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War in an Age of Consumer Populism

March 4th, 2022 by dk

It’s been interesting to watch how wars will be fought in this age of consumer populism. State leaders appear as steely-eyed as ever, but they are newly aware of their domestic audiences. Autocracies no longer can control their population by controlling the information they are fed.

Putin is sending tanks posed as peacekeepers to Ukraine, promising the public that denazification has become his country’s moral imperative. The West has largely ignored Putin’s propaganda campaign. Instead, they are taking direct actions, provoking everyday Russians to panic. 

Russia’s middle class will not be taking summer vacations in Europe. Flights out of Russia have been banned from European Union airports. They can’t stay home and watch soccer games. World soccer body FIFA and European authority UEFA banned Russian teams from their competitions until further notice, including the World Cup qualifying playoffs.

These economic sanctions are being leveled directly against Russia’s consumer class. Russia prepared for this conflict using the old playbook. Their national treasury has salted away more than half a trillion dollars to weather embargoes. That’s of no use when Apple Pay and Google Pay suddenly stops working for millions of its citizens.

Every ATM in Russia suddenly attracts a panicked crowd. Those scenes may not show up on national TV, but Russians see them on their way home from the grocery store, where their rubles bought half as much as they did a week ago. No soccer, no vacations, no ready cash. It suddenly doesn’t matter what state-sponsored television proclaims.

Google Maps purposely crippled its service this week in Ukraine. Mayors removed street signs, hoping to confuse the invading Russians. An unexpected message was delivered: “If you don’t know how to get there, maybe you don’t belong here.” Ukraine television showed how to make Molotov cocktails or rain paint buckets on tank periscopes. Many hands make light war.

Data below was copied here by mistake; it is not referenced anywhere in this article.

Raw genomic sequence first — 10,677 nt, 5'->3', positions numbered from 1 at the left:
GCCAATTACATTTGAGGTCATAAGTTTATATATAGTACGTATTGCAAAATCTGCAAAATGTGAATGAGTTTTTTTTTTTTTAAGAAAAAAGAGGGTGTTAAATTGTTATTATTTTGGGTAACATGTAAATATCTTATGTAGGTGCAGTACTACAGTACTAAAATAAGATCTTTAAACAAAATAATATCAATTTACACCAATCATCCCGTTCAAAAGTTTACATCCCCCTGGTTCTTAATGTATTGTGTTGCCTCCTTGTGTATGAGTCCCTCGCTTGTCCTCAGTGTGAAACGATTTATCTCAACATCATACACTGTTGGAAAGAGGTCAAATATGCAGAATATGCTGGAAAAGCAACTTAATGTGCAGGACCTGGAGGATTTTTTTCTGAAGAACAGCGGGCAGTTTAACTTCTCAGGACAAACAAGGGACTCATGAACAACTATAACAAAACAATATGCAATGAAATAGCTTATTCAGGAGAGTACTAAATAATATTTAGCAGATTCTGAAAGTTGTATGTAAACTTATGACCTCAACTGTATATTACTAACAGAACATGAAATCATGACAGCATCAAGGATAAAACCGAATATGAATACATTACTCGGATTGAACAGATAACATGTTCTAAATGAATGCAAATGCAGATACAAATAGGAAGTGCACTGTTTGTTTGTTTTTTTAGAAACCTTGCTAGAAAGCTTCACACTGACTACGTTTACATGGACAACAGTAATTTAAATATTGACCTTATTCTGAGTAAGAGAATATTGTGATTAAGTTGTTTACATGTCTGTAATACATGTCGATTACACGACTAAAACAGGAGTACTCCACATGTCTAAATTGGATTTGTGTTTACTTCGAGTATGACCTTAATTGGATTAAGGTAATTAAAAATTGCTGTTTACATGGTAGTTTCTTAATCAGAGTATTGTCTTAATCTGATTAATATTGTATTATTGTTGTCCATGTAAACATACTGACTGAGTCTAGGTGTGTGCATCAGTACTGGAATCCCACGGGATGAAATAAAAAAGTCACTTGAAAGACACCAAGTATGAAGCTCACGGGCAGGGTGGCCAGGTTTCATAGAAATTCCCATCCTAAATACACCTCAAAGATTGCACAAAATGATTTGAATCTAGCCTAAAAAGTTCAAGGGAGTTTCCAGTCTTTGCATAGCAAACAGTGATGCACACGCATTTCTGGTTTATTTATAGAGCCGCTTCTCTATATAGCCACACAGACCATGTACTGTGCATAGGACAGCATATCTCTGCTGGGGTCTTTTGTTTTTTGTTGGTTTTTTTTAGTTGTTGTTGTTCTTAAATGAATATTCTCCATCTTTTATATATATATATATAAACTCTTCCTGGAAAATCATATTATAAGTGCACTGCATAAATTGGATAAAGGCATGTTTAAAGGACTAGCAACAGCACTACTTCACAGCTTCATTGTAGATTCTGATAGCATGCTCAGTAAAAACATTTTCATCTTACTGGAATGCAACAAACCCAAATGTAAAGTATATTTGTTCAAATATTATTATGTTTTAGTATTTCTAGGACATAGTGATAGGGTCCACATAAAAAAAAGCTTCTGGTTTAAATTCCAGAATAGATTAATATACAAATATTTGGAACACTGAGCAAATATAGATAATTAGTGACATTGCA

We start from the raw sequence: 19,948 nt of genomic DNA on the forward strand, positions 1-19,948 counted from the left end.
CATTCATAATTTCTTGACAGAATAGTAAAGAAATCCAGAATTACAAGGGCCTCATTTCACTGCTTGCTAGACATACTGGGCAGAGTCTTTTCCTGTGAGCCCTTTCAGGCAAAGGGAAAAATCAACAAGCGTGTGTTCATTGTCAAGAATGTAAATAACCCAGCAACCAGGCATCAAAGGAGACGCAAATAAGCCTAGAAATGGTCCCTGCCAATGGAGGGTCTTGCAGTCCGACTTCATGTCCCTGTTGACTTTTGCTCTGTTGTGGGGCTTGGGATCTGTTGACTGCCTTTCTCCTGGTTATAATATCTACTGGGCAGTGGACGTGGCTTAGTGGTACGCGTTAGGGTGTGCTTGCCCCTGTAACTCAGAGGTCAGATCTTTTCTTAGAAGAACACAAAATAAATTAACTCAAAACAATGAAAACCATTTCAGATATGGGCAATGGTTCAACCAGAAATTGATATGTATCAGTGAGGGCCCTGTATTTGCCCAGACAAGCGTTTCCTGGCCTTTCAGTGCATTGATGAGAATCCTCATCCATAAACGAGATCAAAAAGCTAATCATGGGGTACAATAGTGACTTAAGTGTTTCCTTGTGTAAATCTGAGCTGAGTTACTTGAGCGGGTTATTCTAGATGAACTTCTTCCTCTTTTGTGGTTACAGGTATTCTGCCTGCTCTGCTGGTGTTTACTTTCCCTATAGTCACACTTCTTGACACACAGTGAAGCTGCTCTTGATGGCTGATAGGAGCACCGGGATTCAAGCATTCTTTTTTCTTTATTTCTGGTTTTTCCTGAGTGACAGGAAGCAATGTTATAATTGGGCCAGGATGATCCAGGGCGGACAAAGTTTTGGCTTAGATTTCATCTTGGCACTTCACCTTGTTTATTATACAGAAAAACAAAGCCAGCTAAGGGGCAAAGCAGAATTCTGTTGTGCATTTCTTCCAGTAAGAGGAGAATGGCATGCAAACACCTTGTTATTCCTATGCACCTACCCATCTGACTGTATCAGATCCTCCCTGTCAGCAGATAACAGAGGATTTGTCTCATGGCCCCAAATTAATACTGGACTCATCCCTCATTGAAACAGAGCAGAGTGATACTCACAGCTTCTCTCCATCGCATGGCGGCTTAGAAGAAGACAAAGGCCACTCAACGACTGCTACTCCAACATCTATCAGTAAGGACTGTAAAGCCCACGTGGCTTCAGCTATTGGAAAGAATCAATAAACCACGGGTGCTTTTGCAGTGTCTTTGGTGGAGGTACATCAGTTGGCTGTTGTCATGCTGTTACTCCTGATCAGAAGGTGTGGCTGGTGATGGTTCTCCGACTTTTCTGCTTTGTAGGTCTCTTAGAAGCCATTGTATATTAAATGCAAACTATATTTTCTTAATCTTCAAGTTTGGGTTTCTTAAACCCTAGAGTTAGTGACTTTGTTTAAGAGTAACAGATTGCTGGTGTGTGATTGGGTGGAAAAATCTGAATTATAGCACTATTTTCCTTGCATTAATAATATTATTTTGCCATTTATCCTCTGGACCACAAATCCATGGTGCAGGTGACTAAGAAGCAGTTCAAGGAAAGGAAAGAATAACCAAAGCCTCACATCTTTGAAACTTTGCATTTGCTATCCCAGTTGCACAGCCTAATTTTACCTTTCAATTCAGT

I can imagine these lessons being applied to our own domestic disputes, much closer to home. Economic boycotts have empowered consumers, but supply chain logistics allow us to target our displeasure with more and more precision.

South Dakota has refused to modify its meat packing policies during COVID-19 to reduce the risk of infections for workers, for instance. West Coast consumers might prefer to buy meat that was packaged elsewhere. It won’t be long before retailers or industry groups respond with modified package labeling, like Dolphin-safe tuna.

Responding to this week’s headlines, OLCC pulled thousands of bottles of Russian-made liquor from its shelves in 281 liquor stores across Oregon, underlining Russia’s status as a pariah state. Russia won’t be hurt by a few thousand bottles of embargoed liquor, but it acknowledges that consumers wield power like never before.

Notice that both BP and Shell determined that this was the week for them to sever ties with Russian oil ventures that each company maintained for decades. They walked away from their investments, costing them more money than any of us will see in a dozen lifetimes.

The consumer is king. Certain legacy royalties have begun to take notice, even if one would-be czar has not.


Don Kahle ( writes a column each Friday for The Register-Guard and archives past columns at

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